| 
   
Article Details
Common Sense Advisory Blogs
Will Europe Maintain Its Leading Role in Machine Translation?
Posted by Arle Lommel on September 6, 2017  in the following blogs: Technology, Translation and Localization
Pages | |


Based on press coverage of recent advances in machine translation (MT), it may seem as if all the major developments happen in the United States. However, since the 1980s, much of the basic research in this area has either happened in European projects or been headed by alumni of groups in the region such as the German Research Center for Artificial Intelligence (DFKI), University of Aachen, and the University of Edinburgh. Until 2016, the state of the art phrase-based statistical MT system was Moses, which was created in an effort funded by the European Commission, and research institutes in the region have been instrumental in contributing to new neural machine translation (NMT) technology that is rapidly advancing quality and capability.

This long heritage of European investment in MT shows up in how readily LSPs there have adopted post-edited machine translation (MT). In 2016, our surveys of over 340 LSPs and more than 140 enterprise buyers of MT services found that 56% of PEMT providers in our sample were in Europe, compared to 26% in North America, and 18% in the rest of the world. Notably, four out of five of them have fewer than 100 employees, compared to about 70% elsewhere.

This interest extends beyond LPSs: Enterprise implementers in Europe are more likely than their North American counterparts to adopt sophisticated deployment models that target high content volumes or large number of languages. Adoption tends to follow a predictable curve that requires high content volumes, but the points where MT makes sense are shifting dramatically to smaller and smaller amounts of text, a shift being driven by both large buyers of MT and LSPs in Europe.

European Enterprises are More Likely than Those Elsewhere to Fall in the Turnaround Artist or Content Buster Categories
Because of the intense interest in MT in Europe, CSA Research teamed up with the E.C.-funded CRACKER Project to provide a close look at the landscape for machine translation in the EU and how both enterprises and LSPs in the region turn to it. The resulting study, which draws heavily on our 2016 survey of language companies that have adopted MT and our annual survey of the language services market, finds that Europe is the leader in this revolution, in terms of technology, business models, and adoption in the public sphere. The study finds both strengths and challenges to adoption in the region, and provides a focused look at Europe’s role in this area.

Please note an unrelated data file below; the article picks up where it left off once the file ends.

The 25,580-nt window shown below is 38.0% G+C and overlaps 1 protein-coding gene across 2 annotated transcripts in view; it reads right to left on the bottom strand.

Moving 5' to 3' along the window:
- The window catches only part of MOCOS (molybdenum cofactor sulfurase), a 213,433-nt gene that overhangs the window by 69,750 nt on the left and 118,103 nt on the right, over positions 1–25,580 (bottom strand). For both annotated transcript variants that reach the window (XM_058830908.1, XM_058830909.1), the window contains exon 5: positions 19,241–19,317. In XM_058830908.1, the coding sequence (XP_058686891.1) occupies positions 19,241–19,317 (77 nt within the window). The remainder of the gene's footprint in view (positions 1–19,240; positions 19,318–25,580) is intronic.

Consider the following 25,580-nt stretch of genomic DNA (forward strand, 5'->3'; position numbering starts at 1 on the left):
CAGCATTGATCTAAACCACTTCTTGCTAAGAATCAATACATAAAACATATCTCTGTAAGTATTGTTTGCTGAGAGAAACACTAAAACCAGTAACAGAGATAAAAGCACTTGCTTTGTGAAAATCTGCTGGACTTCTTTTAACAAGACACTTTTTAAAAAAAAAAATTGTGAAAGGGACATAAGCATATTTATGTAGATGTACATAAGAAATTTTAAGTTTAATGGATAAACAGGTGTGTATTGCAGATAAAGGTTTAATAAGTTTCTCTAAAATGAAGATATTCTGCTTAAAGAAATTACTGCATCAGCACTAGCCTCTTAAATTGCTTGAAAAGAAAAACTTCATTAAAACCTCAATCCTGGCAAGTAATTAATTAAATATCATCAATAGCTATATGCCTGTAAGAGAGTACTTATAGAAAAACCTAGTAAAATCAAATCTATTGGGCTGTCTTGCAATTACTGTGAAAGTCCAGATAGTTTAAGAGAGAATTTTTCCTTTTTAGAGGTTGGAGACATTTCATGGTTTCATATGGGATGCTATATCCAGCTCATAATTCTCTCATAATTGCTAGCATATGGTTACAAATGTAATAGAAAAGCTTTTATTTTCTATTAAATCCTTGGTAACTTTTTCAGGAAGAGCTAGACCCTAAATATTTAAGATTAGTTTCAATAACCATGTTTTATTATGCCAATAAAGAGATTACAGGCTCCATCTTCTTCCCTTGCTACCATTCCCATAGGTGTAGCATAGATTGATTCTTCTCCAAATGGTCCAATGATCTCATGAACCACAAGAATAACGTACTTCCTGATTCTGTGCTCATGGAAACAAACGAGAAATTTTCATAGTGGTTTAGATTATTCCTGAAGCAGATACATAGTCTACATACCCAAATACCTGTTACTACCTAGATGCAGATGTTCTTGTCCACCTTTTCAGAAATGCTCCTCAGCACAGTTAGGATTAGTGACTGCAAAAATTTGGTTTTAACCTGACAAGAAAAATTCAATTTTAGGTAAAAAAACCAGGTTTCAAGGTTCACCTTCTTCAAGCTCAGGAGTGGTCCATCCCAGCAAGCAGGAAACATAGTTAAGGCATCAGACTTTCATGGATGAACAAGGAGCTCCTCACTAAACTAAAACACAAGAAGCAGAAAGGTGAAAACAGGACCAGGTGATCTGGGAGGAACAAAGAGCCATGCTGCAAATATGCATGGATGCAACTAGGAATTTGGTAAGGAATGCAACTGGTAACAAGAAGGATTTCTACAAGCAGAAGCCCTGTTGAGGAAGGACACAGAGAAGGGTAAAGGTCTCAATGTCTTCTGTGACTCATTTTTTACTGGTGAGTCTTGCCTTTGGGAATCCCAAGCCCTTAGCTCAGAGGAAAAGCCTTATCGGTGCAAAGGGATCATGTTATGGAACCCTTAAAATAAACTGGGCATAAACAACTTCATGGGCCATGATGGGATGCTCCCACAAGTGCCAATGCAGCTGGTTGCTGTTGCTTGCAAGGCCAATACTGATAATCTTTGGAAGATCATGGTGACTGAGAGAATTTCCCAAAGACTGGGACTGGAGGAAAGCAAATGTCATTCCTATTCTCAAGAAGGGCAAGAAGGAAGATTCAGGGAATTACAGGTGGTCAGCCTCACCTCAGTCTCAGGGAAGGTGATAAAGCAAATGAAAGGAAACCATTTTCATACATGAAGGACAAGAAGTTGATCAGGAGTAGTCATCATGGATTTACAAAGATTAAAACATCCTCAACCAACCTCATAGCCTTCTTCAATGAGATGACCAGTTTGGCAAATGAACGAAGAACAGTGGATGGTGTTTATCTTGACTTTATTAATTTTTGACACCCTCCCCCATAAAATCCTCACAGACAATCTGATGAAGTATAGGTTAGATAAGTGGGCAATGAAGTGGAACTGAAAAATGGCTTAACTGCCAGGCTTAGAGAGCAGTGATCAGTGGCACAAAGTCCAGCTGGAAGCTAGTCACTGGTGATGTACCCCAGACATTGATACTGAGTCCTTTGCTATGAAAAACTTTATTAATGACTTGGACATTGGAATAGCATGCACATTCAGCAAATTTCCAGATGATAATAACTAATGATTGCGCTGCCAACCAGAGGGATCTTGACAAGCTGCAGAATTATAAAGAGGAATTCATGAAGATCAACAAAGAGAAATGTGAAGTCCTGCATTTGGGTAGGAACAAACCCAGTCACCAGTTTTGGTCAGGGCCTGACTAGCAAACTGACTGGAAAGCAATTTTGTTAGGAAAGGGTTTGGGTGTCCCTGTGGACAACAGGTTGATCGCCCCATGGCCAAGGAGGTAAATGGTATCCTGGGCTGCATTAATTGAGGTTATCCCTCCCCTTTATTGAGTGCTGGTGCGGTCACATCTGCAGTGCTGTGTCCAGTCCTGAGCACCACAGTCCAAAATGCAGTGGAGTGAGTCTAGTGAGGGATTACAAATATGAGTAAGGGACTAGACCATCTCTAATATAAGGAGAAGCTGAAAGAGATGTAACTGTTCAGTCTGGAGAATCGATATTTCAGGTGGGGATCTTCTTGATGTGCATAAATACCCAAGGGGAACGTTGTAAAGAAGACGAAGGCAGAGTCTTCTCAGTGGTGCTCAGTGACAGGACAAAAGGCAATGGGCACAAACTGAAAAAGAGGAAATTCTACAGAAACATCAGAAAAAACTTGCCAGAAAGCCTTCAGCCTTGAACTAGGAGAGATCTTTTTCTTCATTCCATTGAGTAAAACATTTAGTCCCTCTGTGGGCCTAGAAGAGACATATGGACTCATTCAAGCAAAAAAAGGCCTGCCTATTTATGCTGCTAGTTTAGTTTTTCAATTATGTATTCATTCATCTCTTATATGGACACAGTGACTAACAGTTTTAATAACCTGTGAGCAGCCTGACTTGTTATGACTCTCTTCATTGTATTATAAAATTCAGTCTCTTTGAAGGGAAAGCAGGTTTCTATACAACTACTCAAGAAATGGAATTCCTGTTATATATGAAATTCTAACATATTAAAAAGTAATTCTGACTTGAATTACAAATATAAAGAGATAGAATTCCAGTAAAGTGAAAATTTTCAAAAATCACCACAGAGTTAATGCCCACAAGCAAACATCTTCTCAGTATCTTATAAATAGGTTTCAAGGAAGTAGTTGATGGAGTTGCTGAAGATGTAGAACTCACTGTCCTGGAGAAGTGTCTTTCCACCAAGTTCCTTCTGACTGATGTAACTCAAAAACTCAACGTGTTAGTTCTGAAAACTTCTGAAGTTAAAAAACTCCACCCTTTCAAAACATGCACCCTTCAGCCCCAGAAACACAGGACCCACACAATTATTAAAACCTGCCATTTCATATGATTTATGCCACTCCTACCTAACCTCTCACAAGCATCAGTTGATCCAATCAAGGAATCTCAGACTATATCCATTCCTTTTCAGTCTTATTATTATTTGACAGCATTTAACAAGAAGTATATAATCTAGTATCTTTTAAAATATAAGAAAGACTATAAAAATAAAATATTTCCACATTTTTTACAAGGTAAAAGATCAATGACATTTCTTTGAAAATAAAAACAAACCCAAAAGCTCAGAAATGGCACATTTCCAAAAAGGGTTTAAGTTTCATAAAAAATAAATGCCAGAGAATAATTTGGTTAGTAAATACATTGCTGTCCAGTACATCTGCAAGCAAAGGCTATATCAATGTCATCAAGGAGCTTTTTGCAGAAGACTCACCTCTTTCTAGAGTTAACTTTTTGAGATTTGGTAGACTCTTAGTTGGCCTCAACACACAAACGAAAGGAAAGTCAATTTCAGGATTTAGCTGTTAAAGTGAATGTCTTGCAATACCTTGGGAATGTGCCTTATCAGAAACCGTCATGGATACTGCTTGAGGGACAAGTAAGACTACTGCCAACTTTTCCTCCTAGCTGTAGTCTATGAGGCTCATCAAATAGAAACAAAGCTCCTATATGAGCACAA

As mainstream interest in artificial intelligence (AI) continues growing – and machine translation moves from a “maybe later” to a “must have” application – understanding the role MT plays for enterprises and the public sector can help guide investment and development decisions. This free report will help readers in Europe and elsewhere orient themselves in a market that is often dominated by hype and marketing claims. A clear view of this technology will help readers prepare themselves for the coming augmented translation revolution and find new business models that will help Europe – and other regions – meet exploding demand for content in the language of the information consumer.

 

Post a Comment

Name
Email address :(Your Email Address Will Not Be Displayed)
URL

Your Comments
Enter Code given below :    

Related Research
MT’s Journey to the Enterprise
Neural MT: Sorting Fact from Fiction
Link To This Page

Bookmark this page using the following link:http://www.commonsenseadvisory.com/Default.aspx?Contenttype=ArticleDetAD&tabID=63&Aid=47230&moduleId=390

Do you have a website? You can place a link to this page by copying and pasting the code below.
Back
Keywords: Machine translation

  
Refine Your Search
  Date
Skip Navigation Links.
Skip Navigation Links.




 
 
Terms of Use | Privacy Statement | Contact Us
Copyright © 2017 Common Sense Advisory, Inc. All Rights Reserved.